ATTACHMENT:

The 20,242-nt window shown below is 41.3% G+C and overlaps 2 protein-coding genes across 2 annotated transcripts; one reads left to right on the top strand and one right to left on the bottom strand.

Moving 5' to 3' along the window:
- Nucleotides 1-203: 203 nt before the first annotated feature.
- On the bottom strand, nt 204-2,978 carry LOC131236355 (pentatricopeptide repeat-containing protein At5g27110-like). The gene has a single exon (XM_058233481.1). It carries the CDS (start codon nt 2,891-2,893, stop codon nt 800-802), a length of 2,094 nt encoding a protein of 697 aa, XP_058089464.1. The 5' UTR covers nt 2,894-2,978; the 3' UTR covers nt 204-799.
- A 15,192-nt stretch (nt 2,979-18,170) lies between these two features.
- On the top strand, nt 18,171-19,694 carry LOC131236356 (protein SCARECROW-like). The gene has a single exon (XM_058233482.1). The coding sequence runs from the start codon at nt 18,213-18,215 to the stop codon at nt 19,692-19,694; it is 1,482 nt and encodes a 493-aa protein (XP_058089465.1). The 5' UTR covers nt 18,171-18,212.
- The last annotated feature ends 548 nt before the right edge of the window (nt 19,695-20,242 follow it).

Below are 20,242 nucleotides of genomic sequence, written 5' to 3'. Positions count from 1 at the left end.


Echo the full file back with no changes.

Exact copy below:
The 20,242-nt window shown below is 41.3% G+C and overlaps 2 protein-coding genes across 2 annotated transcripts; one reads left to right on the top strand and one right to left on the bottom strand.

Moving 5' to 3' along the window:
- Nucleotides 1-203: 203 nt before the first annotated feature.
- On the bottom strand, nt 204-2,978 carry LOC131236355 (pentatricopeptide repeat-containing protein At5g27110-like). The gene has a single exon (XM_058233481.1). It carries the CDS (start codon nt 2,891-2,893, stop codon nt 800-802), a length of 2,094 nt encoding a protein of 697 aa, XP_058089464.1. The 5' UTR covers nt 2,894-2,978; the 3' UTR covers nt 204-799.
- A 15,192-nt stretch (nt 2,979-18,170) lies between these two features.
- On the top strand, nt 18,171-19,694 carry LOC131236356 (protein SCARECROW-like). The gene has a single exon (XM_058233482.1). The coding sequence runs from the start codon at nt 18,213-18,215 to the stop codon at nt 19,692-19,694; it is 1,482 nt and encodes a 493-aa protein (XP_058089465.1). The 5' UTR covers nt 18,171-18,212.
- The last annotated feature ends 548 nt before the right edge of the window (nt 19,695-20,242 follow it).

Below are 20,242 nucleotides of genomic sequence, written 5' to 3'. Positions count from 1 at the left end.